Campbell’s home life was no less active than his public life. His surviving daughter, Louie, graduated from Monmouth College in 1885 and married another Monmouth graduate, the Rev. A. W. Jamieson. Campbell’s wife, Rachel, was active in the Women’s Christian Temperance Movement and other local religious organizations. After her death from typhoid fever in 1887, Campbell became close friends with a friend of Rachel’s who was also active in the WCTU, and two years later the couple wed.
Like the Rev. Campbell, Jennie Logue had been born in Ohio, where she started teaching school at the age of 14. The daughter of a Presbyterian minister, she graduated from Oxford Female Seminary in 1860. After serving as principal of her alma mater, she joined the Monmouth College faculty in 1874 as lady principal and soon became the Harding Professor of English.
Following their marriage in 1889, Jennie retired from teaching but became active in the community as president of the school board and a sought-after public speaker. She returned to the Monmouth College classroom in 1896.
In 1900, W. T. Campbell surprised his congregation by announcing his retirement, but was prevailed upon to remain another year. The couple built a retirement home at 915 E. 2nd Ave.
Meanwhile, turmoil was brewing at Monmouth College, as a financial crisis loomed and President S. J. Lyons lost the confidence of many of the trustees, faculty and students when he sought a program of retrenchment that would include replacing some of the older faculty. In January 1901, Jennie shocked the college community by submitting a letter of resignation “in order to free the senate from any embarrassment in dealing with the Department of English.” Later that year, W. T. resigned from the college senate, along with all the senate members and President Lyons.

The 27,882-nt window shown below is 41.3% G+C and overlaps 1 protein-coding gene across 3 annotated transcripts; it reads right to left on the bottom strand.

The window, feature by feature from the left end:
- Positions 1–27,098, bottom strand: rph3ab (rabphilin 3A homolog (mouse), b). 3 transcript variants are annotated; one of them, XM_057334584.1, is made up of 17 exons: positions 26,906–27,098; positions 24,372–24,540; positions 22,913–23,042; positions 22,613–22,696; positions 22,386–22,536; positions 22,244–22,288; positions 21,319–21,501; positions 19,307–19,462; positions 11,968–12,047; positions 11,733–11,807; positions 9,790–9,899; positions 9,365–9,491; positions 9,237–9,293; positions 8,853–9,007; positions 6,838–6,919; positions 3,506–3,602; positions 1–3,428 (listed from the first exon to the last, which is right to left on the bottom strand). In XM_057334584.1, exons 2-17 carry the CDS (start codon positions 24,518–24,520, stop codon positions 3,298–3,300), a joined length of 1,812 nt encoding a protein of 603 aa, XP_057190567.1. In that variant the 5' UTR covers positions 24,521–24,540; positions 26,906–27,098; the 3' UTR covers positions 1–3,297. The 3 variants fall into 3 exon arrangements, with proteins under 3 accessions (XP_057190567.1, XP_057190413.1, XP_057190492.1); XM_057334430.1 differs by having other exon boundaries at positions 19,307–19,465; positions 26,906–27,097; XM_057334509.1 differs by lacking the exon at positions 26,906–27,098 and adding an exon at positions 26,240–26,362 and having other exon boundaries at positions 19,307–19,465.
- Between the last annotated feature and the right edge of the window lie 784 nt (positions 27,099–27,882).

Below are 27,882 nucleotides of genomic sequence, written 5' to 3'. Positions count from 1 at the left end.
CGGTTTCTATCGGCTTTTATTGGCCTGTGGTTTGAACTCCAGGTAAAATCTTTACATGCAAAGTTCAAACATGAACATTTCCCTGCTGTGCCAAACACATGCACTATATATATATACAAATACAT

Soon after, the Campbells left for a job at a mission church in Kansas City. In 1903, they returned briefly to Monmouth, but soon left for another needy church in Pueblo, Colo. The following year, the Presbyterian Church convinced him that he was needed become the traveling representative of its Board of Education, and the couple returned to Monmouth, where they built a new home on South Ninth Street.
Campbell’s extensive travels raising funds for the Board of Education made him a well-known national figure in the church, which in 1907 bestowed upon him its highest honor by unanimously electing him as moderator at that year’s meeting of the General Assembly in Denver.
The Campbells doted upon their daughter and grandchildren, often visiting them at their home in Rushville, Ind. When they spent the winter there in 1911, W. T.’s health began to fail. Diagnosed with transverse myelitis, he made plans to return to Monmouth, but died at Rushville on April 11, 1912. An overflow audience attended his funeral at Second U.P. Church, as Monmouth’s leading ministers presided over the service.
Jennie Logue Campbell would live another 26 years. She became the sister-in-law of widowed Monmouth College president T.H. McMichael, when her sister Nellie married him in 1934. Upon Jennie’s death in 1938 at the age of 94, the Chicago Tribune published her obituary with the headline, “Mrs. Campbell, Grand Old Lady of Monmouth, Dies.”
Jeff Rankin is an editor and historian for Monmouth College. He has been researching, writing and speaking about western Illinois history for more than 35 years.